How Mobile Health Can Help Chronic Back Pain. There is an App for That.

Chronic pain affects millions of people each day.  In the never-ending battle to effectively fight back against pain, doctors and patients may have just received a powerful ally. Let’s take a look at how you can utilize your cellphone to help you manage your pain.

The Mistake Everyone Makes

It’s one of the most commonly prescribed pieces of advice to patients and yet, it’s the one thing that patients have the most trouble with. Tracking your pain is critical for both you and your doctor to understand what treatments make your pain better or worse.

Log Your Pain Daily

While it may not seem important at the time, the information you can collect on your pain level, pain location, activity, mood, sleep, and treatments may help your doctor pinpoint the central cause and prescribe a more accurate pain management program.  Even at times when pain is less, it is important to keep your log detailed and accurate.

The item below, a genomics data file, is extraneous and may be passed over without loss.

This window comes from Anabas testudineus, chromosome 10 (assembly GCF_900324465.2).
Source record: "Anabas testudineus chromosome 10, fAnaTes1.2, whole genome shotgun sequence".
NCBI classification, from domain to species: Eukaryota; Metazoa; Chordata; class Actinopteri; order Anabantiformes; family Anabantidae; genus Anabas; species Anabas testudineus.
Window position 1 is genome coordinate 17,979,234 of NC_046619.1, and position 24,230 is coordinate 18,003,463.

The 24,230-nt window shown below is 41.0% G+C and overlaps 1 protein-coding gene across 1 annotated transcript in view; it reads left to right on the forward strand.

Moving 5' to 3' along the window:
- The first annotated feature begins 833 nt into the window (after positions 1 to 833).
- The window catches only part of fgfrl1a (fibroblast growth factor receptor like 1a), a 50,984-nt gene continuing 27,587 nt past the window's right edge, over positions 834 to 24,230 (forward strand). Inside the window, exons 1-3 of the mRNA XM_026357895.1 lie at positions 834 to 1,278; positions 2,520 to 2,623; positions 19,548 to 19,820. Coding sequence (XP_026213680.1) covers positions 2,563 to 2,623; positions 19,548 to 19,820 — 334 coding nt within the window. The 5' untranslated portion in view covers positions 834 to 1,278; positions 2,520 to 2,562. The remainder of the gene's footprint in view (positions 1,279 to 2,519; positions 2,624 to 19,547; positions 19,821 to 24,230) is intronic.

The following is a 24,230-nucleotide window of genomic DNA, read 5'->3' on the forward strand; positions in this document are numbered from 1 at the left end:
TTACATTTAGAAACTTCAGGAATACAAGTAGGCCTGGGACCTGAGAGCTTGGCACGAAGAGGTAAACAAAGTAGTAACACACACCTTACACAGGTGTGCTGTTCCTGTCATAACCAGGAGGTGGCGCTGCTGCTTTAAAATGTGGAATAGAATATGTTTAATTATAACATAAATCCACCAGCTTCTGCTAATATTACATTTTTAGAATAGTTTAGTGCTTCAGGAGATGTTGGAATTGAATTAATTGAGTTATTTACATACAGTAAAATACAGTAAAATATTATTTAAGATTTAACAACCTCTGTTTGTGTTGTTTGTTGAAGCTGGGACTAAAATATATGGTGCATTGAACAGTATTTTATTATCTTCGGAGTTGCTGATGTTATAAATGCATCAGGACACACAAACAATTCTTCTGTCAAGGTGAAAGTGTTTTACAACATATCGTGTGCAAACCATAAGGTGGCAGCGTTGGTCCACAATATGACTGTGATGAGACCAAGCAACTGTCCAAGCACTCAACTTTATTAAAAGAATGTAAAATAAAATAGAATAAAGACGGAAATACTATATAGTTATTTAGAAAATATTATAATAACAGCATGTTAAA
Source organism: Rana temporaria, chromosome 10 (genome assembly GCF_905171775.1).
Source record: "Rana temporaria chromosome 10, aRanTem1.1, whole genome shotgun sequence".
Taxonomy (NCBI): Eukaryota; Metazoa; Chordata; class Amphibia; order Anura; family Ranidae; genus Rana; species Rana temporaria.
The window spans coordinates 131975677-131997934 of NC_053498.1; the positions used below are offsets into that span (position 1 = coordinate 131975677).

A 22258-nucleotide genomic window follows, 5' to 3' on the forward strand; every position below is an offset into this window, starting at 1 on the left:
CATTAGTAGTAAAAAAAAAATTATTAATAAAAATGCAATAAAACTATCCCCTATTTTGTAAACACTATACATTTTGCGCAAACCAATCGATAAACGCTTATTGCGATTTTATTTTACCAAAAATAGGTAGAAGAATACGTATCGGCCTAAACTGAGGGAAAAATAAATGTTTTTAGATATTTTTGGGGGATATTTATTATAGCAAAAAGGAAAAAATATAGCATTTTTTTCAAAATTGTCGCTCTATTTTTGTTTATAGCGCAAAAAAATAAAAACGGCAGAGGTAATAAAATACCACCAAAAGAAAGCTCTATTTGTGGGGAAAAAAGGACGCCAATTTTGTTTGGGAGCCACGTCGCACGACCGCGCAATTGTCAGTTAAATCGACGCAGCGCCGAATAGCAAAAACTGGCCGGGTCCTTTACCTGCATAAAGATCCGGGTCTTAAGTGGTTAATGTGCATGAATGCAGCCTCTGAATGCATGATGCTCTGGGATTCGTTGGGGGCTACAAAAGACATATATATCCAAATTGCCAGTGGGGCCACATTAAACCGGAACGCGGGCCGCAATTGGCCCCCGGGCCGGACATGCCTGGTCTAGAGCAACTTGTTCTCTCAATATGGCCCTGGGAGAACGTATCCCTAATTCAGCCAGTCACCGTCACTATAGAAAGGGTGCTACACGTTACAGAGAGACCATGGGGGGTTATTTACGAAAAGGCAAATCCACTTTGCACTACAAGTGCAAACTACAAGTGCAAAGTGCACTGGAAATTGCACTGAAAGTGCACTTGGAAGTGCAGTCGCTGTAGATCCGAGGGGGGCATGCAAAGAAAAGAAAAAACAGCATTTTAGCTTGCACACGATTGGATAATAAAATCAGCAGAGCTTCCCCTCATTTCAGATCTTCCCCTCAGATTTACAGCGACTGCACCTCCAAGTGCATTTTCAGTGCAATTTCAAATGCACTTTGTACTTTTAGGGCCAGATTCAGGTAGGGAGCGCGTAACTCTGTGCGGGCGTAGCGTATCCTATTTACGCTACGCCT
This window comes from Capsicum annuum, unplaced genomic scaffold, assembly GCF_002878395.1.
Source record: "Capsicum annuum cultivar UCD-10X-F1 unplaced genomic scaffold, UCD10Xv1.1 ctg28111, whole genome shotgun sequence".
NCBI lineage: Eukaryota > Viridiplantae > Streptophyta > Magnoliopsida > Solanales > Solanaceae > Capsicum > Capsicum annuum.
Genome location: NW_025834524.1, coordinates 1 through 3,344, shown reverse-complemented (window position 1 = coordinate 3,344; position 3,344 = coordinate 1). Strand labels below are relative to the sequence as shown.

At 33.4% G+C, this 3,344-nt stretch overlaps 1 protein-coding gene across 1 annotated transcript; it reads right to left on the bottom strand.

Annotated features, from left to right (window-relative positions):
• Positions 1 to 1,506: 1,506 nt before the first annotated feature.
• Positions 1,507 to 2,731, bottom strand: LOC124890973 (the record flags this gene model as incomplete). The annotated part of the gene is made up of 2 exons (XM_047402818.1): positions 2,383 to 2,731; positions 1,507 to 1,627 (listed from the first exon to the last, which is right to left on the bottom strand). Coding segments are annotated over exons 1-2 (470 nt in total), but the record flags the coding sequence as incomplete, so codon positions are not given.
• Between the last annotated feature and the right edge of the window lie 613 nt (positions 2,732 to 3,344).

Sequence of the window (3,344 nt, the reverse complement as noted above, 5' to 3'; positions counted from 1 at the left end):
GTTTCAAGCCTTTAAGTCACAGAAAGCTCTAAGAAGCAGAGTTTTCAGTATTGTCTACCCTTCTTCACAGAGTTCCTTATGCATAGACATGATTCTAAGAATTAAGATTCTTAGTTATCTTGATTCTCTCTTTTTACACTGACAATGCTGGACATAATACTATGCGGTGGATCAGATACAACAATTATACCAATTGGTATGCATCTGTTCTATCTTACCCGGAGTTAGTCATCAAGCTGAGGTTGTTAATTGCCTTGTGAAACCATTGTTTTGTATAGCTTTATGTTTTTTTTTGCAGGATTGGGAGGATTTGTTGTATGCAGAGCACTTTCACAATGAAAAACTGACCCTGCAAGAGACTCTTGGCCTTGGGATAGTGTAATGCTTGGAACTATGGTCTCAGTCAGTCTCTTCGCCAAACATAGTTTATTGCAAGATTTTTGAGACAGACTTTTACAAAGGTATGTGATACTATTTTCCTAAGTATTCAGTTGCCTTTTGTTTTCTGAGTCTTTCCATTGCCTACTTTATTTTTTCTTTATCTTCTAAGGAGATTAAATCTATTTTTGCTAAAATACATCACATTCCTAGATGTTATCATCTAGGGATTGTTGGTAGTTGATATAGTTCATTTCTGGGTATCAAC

Easy Way to Keep Track

Taking a large notebook with you to continuously write notes can be cumbersome and inconvenient. Lucky for you, there’s an app for that.

Health tracking apps have exploded in popularity recently – that is for people with diabetes or women that are pregnant.  Fortunately, there is a new mobile app and companion website, PainScale (iOS, Android, Web) that has launched and aims to help individuals find the right pain treatments for their condition.  Apps are easy to use and they go wherever you bring your phone.  If you’re like most people, your phone never leaves your side, providing you with a fast and simple way to take notes on your pain levels.

How to Use a Pain Tracker

Simply download the pain tracking app from iTunes or the Google Play Store. The app will automatically appear on the homepage of your phone. Schedule a regular time in the morning and evening of each day to login to the app to track your condition.  It takes less than 10 minutes and could save you significant pain over time.

Remember to take notes on the following:

  • Severity of your pain
  • Feeling of pain (e.g. – tingling or stabbing)
  • Level of activity during the day
  • The location of the pain
  • Treatments you tried
  • Medications you tried
  • How you slept
  • How you felt throughout the day

For more information about PainScale please contact